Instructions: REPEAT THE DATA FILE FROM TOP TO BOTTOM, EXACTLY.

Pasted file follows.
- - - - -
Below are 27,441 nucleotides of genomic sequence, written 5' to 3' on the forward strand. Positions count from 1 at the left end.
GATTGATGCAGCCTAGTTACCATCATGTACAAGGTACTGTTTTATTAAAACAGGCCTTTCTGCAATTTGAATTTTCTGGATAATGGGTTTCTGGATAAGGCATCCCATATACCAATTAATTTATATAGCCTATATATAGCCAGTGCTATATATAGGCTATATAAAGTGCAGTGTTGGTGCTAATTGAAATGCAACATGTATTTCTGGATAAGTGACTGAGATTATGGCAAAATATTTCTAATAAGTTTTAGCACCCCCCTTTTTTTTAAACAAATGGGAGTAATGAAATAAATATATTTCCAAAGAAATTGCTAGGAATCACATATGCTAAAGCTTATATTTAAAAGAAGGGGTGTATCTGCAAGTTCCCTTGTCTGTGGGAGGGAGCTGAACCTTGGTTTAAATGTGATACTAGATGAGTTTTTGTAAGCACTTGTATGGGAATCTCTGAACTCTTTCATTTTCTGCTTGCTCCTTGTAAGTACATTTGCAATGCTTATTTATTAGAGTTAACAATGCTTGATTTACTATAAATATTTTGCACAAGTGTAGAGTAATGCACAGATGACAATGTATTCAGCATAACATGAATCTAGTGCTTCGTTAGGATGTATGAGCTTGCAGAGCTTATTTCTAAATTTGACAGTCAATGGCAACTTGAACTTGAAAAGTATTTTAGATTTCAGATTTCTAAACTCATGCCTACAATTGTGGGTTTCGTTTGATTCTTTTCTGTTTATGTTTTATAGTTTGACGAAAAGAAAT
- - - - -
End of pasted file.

Below are 27,441 nucleotides of genomic sequence, written 5' to 3' on the forward strand. Positions count from 1 at the left end.
GATTGATGCAGCCTAGTTACCATCATGTACAAGGTACTGTTTTATTAAAACAGGCCTTTCTGCAATTTGAATTTTCTGGATAATGGGTTTCTGGATAAGGCATCCCATATACCAATTAATTTATATAGCCTATATATAGCCAGTGCTATATATAGGCTATATAAAGTGCAGTGTTGGTGCTAATTGAAATGCAACATGTATTTCTGGATAAGTGACTGAGATTATGGCAAAATATTTCTAATAAGTTTTAGCACCCCCCTTTTTTTTAAACAAATGGGAGTAATGAAATAAATATATTTCCAAAGAAATTGCTAGGAATCACATATGCTAAAGCTTATATTTAAAAGAAGGGGTGTATCTGCAAGTTCCCTTGTCTGTGGGAGGGAGCTGAACCTTGGTTTAAATGTGATACTAGATGAGTTTTTGTAAGCACTTGTATGGGAATCTCTGAACTCTTTCATTTTCTGCTTGCTCCTTGTAAGTACATTTGCAATGCTTATTTATTAGAGTTAACAATGCTTGATTTACTATAAATATTTTGCACAAGTGTAGAGTAATGCACAGATGACAATGTATTCAGCATAACATGAATCTAGTGCTTCGTTAGGATGTATGAGCTTGCAGAGCTTATTTCTAAATTTGACAGTCAATGGCAACTTGAACTTGAAAAGTATTTTAGATTTCAGATTTCTAAACTCATGCCTACAATTGTGGGTTTCGTTTGATTCTTTTCTGTTTATGTTTTATAGTTTGACGAAAAGAAAT